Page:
The Two Faces of Hope
By Stefan Riches, Toronto, Ontario, Canada
“My brother-in-law accepted cancer as a death sentence, while my mother never stopped looking for a cure.”
January 16, 2008 – My sister called in August, crying and scared. I have bad news, she said between tears. I braced myself. The words Ken, cancer, esophagus, spread, inoperable came crashing down, her sobs rendering further speech impossible. A doctor had just delivered her 47-year old husband a death sentence.
A successful oil and gas land agent, Ken ran his demanding business with the energy and passion you would expect from someone who loved his work. He rode a Harley, coached his oldest son’s hockey team and fixed everything around the house. He did the laundry and cooking. He treasured playtime with his two-year-old son.
When I arrived in Regina two days after my sister’s call, like everyone else I looked for signs of hope, only to find none. The doctor’s report stated that his cancer was in stage four – there is no stage five – and the oncology tests proved it to be an extremely aggressive form.
It didn’t take a medical professional to see how sick Ken was. He’d lost 25 pounds. Every movement caused him pain that even morphine couldn’t soothe. He had thrown up blood. There was brief talk of flying to the Mayo Clinic for chemotherapy, but Ken knew it was too late to fight. I can’t imagine the courage it took to decide to live the rest of his days doing the things he loved: late-night talks around the fire at the cabin with family and friends; taking the boat out on the lake; watching his young son grow. Chemo might buy him a few more weeks, but it would erode the quality of the little time he had left.
People, feeling helpless, offered what they could. A friend brought over a bottle of concentrated blueberry and pomegranate juice, the label boasting its antioxidant power. The gesture came from a place of love, even though it seemed like handing someone on the Titanic a champagne flute and saying, “Here. Bail.”
Someone else suggested to me that Ken drink his own urine, assuring me it tastes better if you haven’t been consuming alcohol, meat or greasy foods. Later that day I watched Ken eat a dinner of steak and potatoes washed down with rye and Coke. I didn’t mention the urine.
In 1994, my mother, a poet and teacher passed away at 52. First breast cancer, then colon, then everywhere. Her death sentence had come a few years before her death the word “terminal” written on a report similar to the one Ken had received. Chemo, radiation, surgery – nothing had worked. A few months before she died, having given up on conventional therapies, she left Regina for Vancouver to immerse herself in its alternative healing environment. She would be back, she assured us. She would beat cancer. My mother died long before the pomegranate craze hit, and I don’t know if she ever drank her own urine. But she would have been receptive to such suggestions. Her hope had opened her to endless possibilities.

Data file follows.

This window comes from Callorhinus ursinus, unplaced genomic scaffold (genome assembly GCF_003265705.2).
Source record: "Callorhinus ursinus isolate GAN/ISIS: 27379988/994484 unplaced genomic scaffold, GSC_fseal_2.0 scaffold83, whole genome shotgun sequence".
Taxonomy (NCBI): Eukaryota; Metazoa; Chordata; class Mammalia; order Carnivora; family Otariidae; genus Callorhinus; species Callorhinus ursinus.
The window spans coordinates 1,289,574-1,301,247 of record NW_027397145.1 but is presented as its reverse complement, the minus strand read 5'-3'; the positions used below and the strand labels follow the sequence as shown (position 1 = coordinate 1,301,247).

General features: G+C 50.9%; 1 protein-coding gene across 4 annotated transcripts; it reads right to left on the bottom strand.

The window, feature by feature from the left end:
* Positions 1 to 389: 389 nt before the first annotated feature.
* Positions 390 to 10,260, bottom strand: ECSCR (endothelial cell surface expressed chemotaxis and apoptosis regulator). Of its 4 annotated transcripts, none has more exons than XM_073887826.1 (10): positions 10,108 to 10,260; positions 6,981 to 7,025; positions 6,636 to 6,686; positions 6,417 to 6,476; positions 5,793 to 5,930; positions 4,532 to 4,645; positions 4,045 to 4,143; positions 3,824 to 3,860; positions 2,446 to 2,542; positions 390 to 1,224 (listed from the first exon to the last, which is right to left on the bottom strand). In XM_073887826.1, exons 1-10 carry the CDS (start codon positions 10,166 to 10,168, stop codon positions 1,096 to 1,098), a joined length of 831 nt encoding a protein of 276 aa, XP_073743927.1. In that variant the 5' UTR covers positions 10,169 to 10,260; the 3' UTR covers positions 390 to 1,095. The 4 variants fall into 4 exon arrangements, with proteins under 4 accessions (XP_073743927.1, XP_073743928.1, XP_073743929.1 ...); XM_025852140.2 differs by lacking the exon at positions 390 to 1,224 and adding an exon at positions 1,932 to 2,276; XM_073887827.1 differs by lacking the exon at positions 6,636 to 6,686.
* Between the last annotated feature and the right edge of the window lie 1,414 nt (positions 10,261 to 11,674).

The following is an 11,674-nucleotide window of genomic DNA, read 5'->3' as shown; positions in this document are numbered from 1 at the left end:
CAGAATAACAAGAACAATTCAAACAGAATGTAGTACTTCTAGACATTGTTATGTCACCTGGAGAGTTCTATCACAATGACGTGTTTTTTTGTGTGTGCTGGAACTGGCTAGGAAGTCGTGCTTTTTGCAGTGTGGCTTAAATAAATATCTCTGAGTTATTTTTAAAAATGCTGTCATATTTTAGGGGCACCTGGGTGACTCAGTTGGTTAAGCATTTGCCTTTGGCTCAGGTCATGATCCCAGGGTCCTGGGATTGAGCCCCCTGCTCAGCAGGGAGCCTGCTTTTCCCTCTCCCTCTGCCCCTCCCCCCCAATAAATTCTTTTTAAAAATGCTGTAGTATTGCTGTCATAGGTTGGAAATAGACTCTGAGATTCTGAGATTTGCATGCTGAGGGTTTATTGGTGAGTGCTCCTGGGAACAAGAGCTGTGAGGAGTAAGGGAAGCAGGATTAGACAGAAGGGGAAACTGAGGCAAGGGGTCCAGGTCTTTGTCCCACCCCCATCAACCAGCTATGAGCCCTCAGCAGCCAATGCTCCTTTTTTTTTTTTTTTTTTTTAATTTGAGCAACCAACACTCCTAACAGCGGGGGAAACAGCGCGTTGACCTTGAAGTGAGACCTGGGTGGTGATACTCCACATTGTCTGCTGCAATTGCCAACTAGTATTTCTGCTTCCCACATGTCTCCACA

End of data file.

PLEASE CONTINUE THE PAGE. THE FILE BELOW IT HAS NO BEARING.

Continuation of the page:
“Dear God,” she wrote in her journal as she watched game three of the Vancouver Canucks and the New York Rangers Stanley Cup finals on television, “Let me resist the temptation to say, ‘If the Canucks win, I shall be healed’.” Ken died a week after Saskatchewan captured the Grey Cup last November. I’m sure, as he lay on his deathbed, he didn’t pin any hope on the Roughriders saving him from his fate. In his mind, his death sentence was a death sentence.
Hope is “deceitful”, wrote French author François de La Rochefoucauld. I’m sure Ken would have agreed. But in the same sentence, La Rochefoucauld also observed that hope is of “good use to us, that while we are traveling through life it conducts us in an easier and more pleasant way to our journey’s end,” words to which my mother would have no doubt attested.
Did Ken’s lack of hope render him ineligible for a miracle cure, in the eyes of whoever doles them out? In light of my mother’s experience, surely not. “I’m not dying,” she told a friend only weeks before she died. “I’m just sick.” By that time, she was in a wheelchair, her legs swollen, her face emaciated. Yet still she talked of coming home, of returning to teaching, of finishing her latest book. Hope may have made her journey more bearable, but it didn’t spur any miracles.
I wanted to be angry with my mother for not being honest with us, or herself, about how sick she really was. I also wanted to be angry that Ken gave up hope when, perhaps, he could have fought for his life.
But I can’t be angry with either. My love for them doesn’t work that way, and who am I to know what would have happened if they had chosen different paths?
Mom’s and Ken’s experiences have left me wondering who was right. If one day I am faced with the same death sentence, should I bravely battle my disease with the blind hope that a cure is imminent? Or should I equally bravely plan my wake and suck the marrow out of my final days? My only hope is that I will have the courage, as Mom and Ken did, to take control of the time I have left in whatever way I need.
A Reprinted Commentary for Members
From THE BRIDGE Newsletter of OIRF
Published September 2008
© Copyright 2008, Stefan Riches, ON Canada
This essay originally appeared in the “Facts and Arguments” column of the Toronto Globe and Mail, and recently in the “Degrees” newsletter of the University of Regina.